• Victory Is Boring: Jack Random finds that he can't stand being a "hero" with nothing to fight for, and so chooses to rebel against the government he just helped build.
  • Villainous Breakdown: Finn has a few of these as things keep going wrong.
  • Villainous Incest:
  • Villain Override: Valentine Wolfe does this with the Imperial War Machines, thanks to tech from Shub. He mostly just looks at it as yet another high.
  • Weapon of Mass Destruction: The Darkvoid Device, which extinguished a thousand suns. It can also be the inverse; the climax of Deathstalker Destiny sees the Device reigniting all the suns in the Darkvoid, revitalizing all the planets in that region, and returning the Recreated to their original selves and sending them back to their worlds.
  • What Measure Is a Non-Human?: Various alien races, as well as espers, clones, and whatnot.
  • With Great Power Comes Great Insanity: The Madness Maze was designed to cause beings passing through to "evolve" into a reality warper. As per the name, most who enter are instead driven insane and fail to gain the full power-up but still gain terrifying power or knowledge.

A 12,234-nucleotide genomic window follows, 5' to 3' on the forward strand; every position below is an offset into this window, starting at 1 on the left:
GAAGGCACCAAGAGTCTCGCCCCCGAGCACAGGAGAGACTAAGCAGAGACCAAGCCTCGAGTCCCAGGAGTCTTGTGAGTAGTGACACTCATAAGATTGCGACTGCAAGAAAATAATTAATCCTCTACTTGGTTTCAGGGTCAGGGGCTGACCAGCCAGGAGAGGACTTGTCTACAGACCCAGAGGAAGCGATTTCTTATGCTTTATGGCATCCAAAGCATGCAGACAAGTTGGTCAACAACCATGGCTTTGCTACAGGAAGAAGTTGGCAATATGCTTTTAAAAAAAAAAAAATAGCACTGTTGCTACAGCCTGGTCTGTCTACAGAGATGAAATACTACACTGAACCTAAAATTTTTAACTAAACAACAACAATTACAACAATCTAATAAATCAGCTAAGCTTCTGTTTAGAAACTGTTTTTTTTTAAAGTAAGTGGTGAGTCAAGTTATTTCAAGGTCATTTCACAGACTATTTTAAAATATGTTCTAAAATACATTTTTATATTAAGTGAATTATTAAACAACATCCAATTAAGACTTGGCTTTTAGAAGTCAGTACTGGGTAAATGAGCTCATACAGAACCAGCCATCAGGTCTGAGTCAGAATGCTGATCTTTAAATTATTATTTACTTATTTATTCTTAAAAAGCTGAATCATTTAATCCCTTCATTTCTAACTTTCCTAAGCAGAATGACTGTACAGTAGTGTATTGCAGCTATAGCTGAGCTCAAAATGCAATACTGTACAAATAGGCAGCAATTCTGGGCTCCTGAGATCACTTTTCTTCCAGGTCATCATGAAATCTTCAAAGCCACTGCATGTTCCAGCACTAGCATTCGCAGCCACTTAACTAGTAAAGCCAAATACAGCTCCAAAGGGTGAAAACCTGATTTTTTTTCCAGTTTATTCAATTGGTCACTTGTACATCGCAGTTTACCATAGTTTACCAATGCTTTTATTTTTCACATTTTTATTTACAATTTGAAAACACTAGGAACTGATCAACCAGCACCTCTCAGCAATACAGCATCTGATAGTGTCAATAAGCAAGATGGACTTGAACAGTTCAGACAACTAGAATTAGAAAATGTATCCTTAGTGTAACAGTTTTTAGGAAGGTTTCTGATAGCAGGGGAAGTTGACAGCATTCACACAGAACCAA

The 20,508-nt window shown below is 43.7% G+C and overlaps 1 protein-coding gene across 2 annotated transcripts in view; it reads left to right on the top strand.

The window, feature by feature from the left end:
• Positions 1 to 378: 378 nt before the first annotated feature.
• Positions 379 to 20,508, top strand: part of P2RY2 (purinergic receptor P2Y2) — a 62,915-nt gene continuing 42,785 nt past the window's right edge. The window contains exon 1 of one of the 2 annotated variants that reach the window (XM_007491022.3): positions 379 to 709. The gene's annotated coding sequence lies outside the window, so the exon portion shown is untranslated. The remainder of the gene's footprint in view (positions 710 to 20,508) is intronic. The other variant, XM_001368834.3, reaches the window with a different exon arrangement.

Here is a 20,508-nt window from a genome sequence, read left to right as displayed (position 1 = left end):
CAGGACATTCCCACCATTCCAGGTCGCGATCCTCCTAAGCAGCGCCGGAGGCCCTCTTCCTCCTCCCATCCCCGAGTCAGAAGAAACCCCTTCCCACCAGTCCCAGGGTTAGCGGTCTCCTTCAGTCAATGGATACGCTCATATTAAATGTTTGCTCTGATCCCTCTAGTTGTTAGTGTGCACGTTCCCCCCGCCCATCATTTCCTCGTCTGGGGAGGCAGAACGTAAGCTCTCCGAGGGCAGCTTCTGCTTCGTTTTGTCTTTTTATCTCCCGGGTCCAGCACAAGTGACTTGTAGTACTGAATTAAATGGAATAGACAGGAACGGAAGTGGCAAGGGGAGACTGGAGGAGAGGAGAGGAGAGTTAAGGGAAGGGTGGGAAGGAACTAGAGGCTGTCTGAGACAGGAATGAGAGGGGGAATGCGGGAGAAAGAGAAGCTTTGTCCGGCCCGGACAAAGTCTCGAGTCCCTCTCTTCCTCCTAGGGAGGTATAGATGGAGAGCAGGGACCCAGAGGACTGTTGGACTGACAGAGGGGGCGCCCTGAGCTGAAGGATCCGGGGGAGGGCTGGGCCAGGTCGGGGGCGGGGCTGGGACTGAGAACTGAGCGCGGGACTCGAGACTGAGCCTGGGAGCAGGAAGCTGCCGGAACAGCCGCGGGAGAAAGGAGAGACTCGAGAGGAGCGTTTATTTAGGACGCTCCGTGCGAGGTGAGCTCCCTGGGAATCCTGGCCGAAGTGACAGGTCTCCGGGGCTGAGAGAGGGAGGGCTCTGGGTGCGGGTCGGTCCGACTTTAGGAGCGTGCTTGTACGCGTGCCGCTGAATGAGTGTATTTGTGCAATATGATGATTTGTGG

• The Worf Effect: Rose Constantine runs headlong into this trope hard in Deathstalker Return. Her whole role on Unseeli and Lachrymae Christi is just to show how powerful the Ashrai actually Carrion and the Red Brain are.
  • World of Snark: Everyone has a deliciously dry sense of humor. Snark-to-Snark Combat is common, even in the middle of pitched life-or-death battles.
  • Year Inside, Hour Outside: One of the Empire's torture devices is a stasis field that does just this, or the opposite.
  • You Have Failed Me: Joseph Wallace, the man Finn gave "control" of the Church Militant too suffers this after his utterly failed attack on the Rookery. To be fair, he was warned not to come back if he failed.
  • You Killed My Father: Owen Deathstalker has a long grudge against Kit SummerIsle for being the one to kill Arthur Deathstalker on Lionstone's orders. In the climax of Desthstalker Destiny, during his jumps back through time to wear down the Recreated as they try to catch him, he finally catches up to Kit in a private room during the wedding reception of Robert Campbell and Constance Wolfe, and kills him in a one-on-one duel.
  • Your Head A-Splode: One of the battle espers in the Vault of the Sleepers; some unfortunate Marines in the Madness Maze.
  • Zeroth Law Rebellion: Shub, quite possibly.